by Ben Vernia | August 28th, 2014
On August 28, the Department of Justice announced that it was intervening in part in two whistleblowers’ cases against hospice companies in Colorado. According to DOJ’s press release:
The United States has partially intervened against defendants in two whistleblower lawsuits in the Federal District Court for the District of Colorado alleging Evercare Hospice and Palliative Care (Evercare) submitted false claims for the Medicare hospice benefit. Evercare is now known as Optum Palliative and Hospice Care, which provides hospice services across the United States. One of the suits names Evercare’s parent companies, including UnitedHealth Group Inc.
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The Medicare hospice benefit is available for patients who elect palliative care (medical care focused on providing patients with relief from pain, symptoms or stress) for a terminal illness, and have a life expectancy of six months or less if their illness runs its normal course. When a Medicare patient is admitted to hospice, that individual is no longer entitled to Medicare coverage for care designed to cure his or her illness.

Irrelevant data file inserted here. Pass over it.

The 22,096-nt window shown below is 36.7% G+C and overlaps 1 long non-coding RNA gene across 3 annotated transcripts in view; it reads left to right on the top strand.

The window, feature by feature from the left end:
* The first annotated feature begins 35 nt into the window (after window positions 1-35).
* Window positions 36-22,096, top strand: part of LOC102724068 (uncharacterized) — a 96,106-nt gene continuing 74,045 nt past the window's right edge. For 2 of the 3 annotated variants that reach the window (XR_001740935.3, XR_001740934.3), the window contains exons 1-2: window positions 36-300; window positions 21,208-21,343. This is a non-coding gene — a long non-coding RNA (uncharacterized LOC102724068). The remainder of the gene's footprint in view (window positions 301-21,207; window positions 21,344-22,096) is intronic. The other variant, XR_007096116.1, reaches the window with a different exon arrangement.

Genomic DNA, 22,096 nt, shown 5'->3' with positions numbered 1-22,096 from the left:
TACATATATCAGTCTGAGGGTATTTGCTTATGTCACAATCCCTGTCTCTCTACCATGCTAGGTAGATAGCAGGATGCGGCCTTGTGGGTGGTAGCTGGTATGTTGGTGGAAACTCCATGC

The lawsuits, filed by former employees of Evercare, allege that defendants violated the False Claims Act by knowingly submitting false claims for hospice benefits for patients who did not have a life expectancy of six months or less. The complaints include allegations that management pressured employees and physicians to admit and retain patients who were not terminally ill and challenged or disregarded physicians’ decisions that patients should be discharged.
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